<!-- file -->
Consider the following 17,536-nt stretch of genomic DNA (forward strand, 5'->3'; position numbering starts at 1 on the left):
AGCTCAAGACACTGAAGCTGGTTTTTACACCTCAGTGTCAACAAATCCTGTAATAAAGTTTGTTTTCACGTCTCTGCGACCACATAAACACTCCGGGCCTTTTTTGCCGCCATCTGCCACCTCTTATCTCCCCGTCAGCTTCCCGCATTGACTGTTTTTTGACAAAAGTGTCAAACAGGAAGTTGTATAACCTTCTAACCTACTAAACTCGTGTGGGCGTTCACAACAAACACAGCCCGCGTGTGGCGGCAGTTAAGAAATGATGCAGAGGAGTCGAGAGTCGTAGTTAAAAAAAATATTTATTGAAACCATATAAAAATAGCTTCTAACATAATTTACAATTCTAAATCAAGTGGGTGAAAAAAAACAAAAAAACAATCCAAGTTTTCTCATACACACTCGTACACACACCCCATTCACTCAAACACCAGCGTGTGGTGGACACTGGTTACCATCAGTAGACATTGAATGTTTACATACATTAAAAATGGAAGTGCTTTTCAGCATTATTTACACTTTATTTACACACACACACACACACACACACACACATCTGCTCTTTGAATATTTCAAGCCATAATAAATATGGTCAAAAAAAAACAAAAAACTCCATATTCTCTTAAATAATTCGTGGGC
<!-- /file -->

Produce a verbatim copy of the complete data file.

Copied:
Consider the following 17,536-nt stretch of genomic DNA (forward strand, 5'->3'; position numbering starts at 1 on the left):
AGCTCAAGACACTGAAGCTGGTTTTTACACCTCAGTGTCAACAAATCCTGTAATAAAGTTTGTTTTCACGTCTCTGCGACCACATAAACACTCCGGGCCTTTTTTGCCGCCATCTGCCACCTCTTATCTCCCCGTCAGCTTCCCGCATTGACTGTTTTTTGACAAAAGTGTCAAACAGGAAGTTGTATAACCTTCTAACCTACTAAACTCGTGTGGGCGTTCACAACAAACACAGCCCGCGTGTGGCGGCAGTTAAGAAATGATGCAGAGGAGTCGAGAGTCGTAGTTAAAAAAAATATTTATTGAAACCATATAAAAATAGCTTCTAACATAATTTACAATTCTAAATCAAGTGGGTGAAAAAAAACAAAAAAACAATCCAAGTTTTCTCATACACACTCGTACACACACCCCATTCACTCAAACACCAGCGTGTGGTGGACACTGGTTACCATCAGTAGACATTGAATGTTTACATACATTAAAAATGGAAGTGCTTTTCAGCATTATTTACACTTTATTTACACACACACACACACACACACACACACATCTGCTCTTTGAATATTTCAAGCCATAATAAATATGGTCAAAAAAAAACAAAAAACTCCATATTCTCTTAAATAATTCGTGGGC